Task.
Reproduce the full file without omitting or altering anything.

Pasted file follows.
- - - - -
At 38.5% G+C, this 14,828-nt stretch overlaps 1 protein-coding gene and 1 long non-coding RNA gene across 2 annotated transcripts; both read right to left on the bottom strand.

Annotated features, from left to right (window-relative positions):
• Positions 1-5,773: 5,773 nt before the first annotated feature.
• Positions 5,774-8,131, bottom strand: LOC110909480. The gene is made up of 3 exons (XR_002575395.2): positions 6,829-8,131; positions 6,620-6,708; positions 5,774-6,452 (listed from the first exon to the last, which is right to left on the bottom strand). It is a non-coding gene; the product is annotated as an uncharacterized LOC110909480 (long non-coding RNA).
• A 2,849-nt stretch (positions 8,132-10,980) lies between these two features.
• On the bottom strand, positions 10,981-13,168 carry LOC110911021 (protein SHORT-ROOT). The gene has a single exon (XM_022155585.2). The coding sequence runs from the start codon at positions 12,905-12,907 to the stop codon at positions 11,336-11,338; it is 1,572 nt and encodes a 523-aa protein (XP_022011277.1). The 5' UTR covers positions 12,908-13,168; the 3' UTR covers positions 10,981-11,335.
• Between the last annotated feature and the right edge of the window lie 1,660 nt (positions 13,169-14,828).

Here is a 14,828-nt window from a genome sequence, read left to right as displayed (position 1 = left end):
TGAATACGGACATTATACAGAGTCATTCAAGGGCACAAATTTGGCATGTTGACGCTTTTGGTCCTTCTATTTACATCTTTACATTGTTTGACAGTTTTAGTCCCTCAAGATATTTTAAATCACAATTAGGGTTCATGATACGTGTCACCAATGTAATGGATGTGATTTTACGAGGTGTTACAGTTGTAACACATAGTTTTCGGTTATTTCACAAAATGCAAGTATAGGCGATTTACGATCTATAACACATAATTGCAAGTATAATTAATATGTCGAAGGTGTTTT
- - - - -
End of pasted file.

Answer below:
At 38.5% G+C, this 14,828-nt stretch overlaps 1 protein-coding gene and 1 long non-coding RNA gene across 2 annotated transcripts; both read right to left on the bottom strand.

Annotated features, from left to right (window-relative positions):
• Positions 1-5,773: 5,773 nt before the first annotated feature.
• Positions 5,774-8,131, bottom strand: LOC110909480. The gene is made up of 3 exons (XR_002575395.2): positions 6,829-8,131; positions 6,620-6,708; positions 5,774-6,452 (listed from the first exon to the last, which is right to left on the bottom strand). It is a non-coding gene; the product is annotated as an uncharacterized LOC110909480 (long non-coding RNA).
• A 2,849-nt stretch (positions 8,132-10,980) lies between these two features.
• On the bottom strand, positions 10,981-13,168 carry LOC110911021 (protein SHORT-ROOT). The gene has a single exon (XM_022155585.2). The coding sequence runs from the start codon at positions 12,905-12,907 to the stop codon at positions 11,336-11,338; it is 1,572 nt and encodes a 523-aa protein (XP_022011277.1). The 5' UTR covers positions 12,908-13,168; the 3' UTR covers positions 10,981-11,335.
• Between the last annotated feature and the right edge of the window lie 1,660 nt (positions 13,169-14,828).

Here is a 14,828-nt window from a genome sequence, read left to right as displayed (position 1 = left end):
TGAATACGGACATTATACAGAGTCATTCAAGGGCACAAATTTGGCATGTTGACGCTTTTGGTCCTTCTATTTACATCTTTACATTGTTTGACAGTTTTAGTCCCTCAAGATATTTTAAATCACAATTAGGGTTCATGATACGTGTCACCAATGTAATGGATGTGATTTTACGAGGTGTTACAGTTGTAACACATAGTTTTCGGTTATTTCACAAAATGCAAGTATAGGCGATTTACGATCTATAACACATAATTGCAAGTATAATTAATATGTCGAAGGTGTTTT